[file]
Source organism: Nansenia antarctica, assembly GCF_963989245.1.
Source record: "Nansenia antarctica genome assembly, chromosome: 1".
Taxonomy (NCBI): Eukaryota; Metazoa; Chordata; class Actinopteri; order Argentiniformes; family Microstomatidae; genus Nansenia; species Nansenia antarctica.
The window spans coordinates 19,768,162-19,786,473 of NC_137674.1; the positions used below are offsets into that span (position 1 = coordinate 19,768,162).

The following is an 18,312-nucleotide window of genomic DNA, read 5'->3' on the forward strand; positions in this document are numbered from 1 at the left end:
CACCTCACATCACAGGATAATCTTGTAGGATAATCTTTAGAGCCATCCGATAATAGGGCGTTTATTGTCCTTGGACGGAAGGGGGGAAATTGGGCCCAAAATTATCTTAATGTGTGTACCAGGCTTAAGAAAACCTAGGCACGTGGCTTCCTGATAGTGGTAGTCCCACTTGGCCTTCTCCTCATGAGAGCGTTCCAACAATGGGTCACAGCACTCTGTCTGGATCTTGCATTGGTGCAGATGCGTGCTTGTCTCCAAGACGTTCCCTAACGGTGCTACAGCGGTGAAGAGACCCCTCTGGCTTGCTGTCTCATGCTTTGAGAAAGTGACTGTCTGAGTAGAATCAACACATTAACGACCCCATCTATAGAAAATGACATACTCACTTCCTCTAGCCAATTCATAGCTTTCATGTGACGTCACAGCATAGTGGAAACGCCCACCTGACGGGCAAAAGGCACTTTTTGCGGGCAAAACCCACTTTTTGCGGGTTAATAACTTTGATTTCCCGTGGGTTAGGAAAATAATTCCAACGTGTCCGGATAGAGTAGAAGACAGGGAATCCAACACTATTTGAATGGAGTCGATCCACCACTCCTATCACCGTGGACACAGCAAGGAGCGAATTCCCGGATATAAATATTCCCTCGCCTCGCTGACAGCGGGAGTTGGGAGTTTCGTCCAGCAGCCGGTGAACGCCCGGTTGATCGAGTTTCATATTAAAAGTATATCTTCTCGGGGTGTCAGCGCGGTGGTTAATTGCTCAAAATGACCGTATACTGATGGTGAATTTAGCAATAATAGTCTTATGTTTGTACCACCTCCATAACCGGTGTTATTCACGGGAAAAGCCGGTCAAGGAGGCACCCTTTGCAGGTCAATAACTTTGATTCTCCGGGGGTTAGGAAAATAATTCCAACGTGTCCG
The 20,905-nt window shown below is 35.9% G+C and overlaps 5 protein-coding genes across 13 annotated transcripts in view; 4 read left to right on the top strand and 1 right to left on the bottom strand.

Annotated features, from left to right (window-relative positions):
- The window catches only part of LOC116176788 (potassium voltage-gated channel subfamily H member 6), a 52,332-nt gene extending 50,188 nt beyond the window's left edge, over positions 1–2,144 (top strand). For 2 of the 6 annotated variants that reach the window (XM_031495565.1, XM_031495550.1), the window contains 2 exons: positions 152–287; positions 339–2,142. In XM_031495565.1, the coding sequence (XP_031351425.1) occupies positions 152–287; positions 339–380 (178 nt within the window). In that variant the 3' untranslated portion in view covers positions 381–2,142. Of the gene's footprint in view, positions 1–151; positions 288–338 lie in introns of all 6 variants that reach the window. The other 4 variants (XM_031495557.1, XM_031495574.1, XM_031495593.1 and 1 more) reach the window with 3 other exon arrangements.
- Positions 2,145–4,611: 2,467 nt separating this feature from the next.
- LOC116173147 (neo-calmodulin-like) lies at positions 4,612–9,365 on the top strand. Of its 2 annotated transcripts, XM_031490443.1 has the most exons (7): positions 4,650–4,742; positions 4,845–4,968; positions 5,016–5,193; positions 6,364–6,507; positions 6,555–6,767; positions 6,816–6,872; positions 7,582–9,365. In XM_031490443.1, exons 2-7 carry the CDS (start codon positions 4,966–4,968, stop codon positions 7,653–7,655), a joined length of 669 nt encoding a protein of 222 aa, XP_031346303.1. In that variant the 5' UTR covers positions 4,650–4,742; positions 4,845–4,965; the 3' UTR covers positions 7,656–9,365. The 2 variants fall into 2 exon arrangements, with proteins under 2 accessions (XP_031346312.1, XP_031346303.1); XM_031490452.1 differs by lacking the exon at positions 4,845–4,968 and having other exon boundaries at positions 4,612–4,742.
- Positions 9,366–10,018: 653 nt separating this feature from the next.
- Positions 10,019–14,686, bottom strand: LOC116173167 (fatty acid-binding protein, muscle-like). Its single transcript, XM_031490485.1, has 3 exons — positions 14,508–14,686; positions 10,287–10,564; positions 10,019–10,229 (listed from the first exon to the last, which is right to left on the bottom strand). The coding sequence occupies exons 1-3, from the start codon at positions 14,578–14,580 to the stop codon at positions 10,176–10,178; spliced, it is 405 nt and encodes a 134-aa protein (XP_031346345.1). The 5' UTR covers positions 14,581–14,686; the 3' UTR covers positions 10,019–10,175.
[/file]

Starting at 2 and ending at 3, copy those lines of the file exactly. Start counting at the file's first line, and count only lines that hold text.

Source record: "Nansenia antarctica genome assembly, chromosome: 1".
Taxonomy (NCBI): Eukaryota; Metazoa; Chordata; class Actinopteri; order Argentiniformes; family Microstomatidae; genus Nansenia; species Nansenia antarctica.